BUSH ADMINISTRATION ROLLBACK
The Bush administration and the EPA are attempting to further undercut the Endangered Species Act by changing how pesticide impacts on wildlife are evaluated. The EPA proposed regulations in January 2004 which would remove input from the expert wildlife agencies, the Fish and Wildlife Service and NOAA Fisheries, in determining whether pesticides threaten endangered species. The EPA proposes to retain sole responsibility for assessment of pesticide impacts, despite its dismal track record. This proposal would be particularly harmful not just to endangered species, but also to the health of farm workers who toil in pesticide-laden fields. The EPA estimates that pesticides poison 10,000 to 20,000 agricultural workers every year. The proposal would also allow the agrochemical industry to control the research on the environmental impacts of its products, with special participatory rights in the process not shared by the public. Conservation and pesticide watchdog groups, including the Center, filed a lawsuit in January 2004 to stop the EPA from giving illegal special access to a group of chemical corporations. There has been widespread opposition to the EPA’s proposed changes, including a letter of “serious concern” sent in June 2004 by 66 members of congress. View a fact sheet on the proposed rule, the Center’s press release and the congressional letter.
CENTER ACTIONS ON PESTICIDES
The Center is filing a series of strategic legal challenges against the EPA to compel it to adhere to federal environmental law when registering pesticides. The legal actions will seek EPA compliance regarding pesticide impacts to specific imperiled species and also programmatic changes in the agency’s registration process.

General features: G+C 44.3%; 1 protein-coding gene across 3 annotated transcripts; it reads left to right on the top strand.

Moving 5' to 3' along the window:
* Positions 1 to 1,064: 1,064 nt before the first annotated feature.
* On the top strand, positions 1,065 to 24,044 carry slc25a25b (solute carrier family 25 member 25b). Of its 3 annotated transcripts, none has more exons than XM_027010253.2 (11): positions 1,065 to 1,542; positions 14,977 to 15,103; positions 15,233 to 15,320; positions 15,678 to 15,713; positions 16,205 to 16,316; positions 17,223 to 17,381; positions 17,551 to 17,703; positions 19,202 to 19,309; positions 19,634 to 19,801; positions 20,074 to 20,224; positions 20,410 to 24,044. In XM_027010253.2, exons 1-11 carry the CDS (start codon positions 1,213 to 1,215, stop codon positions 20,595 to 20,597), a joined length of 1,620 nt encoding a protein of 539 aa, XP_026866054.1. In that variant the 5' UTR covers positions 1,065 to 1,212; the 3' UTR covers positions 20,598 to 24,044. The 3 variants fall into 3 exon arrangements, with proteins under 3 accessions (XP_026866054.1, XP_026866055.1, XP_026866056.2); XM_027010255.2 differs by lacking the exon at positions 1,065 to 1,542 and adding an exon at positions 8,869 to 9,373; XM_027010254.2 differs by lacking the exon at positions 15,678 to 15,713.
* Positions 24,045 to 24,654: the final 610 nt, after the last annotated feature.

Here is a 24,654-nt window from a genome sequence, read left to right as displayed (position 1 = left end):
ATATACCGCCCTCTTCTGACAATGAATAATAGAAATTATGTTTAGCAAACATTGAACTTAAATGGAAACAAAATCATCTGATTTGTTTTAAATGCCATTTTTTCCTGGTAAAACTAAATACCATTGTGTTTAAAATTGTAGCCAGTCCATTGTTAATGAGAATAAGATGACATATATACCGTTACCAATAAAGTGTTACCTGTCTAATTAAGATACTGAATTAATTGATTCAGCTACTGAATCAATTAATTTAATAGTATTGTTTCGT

May 2007 - Environmental Protection Agency Sued Over Pesticide Use Harmful to 11 Bay Area Endangered Species
January 2007 - Lawsuit Threatened to Protect 11 S.F. Bay Area Endangered Species From Toxic Pesticides
October 2006 - Settlement Agreement Will Protect California Red-Legged Frogs From 66 Toxic Pesticides
August 2006 – Court Finds New Bush Administration Pesticide Rules for Endangered Species Are Illegal
July 2006 - Center organizes coalition of environmental, public health, labor and Native American organizations and scientists to oppose bill changing nation’s toxic pollution laws, threatening public health and preventing states from regulating toxic chemicals
February 2006 - Center submits comments opposing BLM's proposal to use aerial spraying of herbicides to control invasive weed species in 17 western states
February 2006 - Published report on the risk pesticides pose to endangered species in the San Francisco Bay Area
January 2006 - Center Moves for Court Order Restricting Use of 66 Pesticides in Core Red-Legged Frog Habitat
September 2005 - Court Finds EPA Failed to Protect Mark Twain’s Celebrated Jumping Frog from Pesticides
September 2004 -
Filed lawsuit challenging new EPA rules that eliminate scientific oversight of pesticides
July 2004 -
Published report on the EPA’s failure to regulate pesticides harmful to endangered species
2004 - Compelling the EPA perform non-discretionary duties as chair of the Task Force on Environmental Cancer and Heart and Lung Disease
January 2004 -
Stopping the EPA from using an illegal insider chemical group to forge policy
December 2003 - Compelling the EPA to consult on impacts of six pesticides on the Barton Springs salamander
April 2002 - Compelling the EPA to consult on pesticide impacts to the California red-legged frog
June 2002 - Filed notice of intent to sue over the EPA's pesticide program
IMPERILED SPECIES AFFECTED BY PESTICIDES
The following are just a few of the many endangered, threatened or imperiled species the Center works to protect that are directly or indirectly affected by pesticides: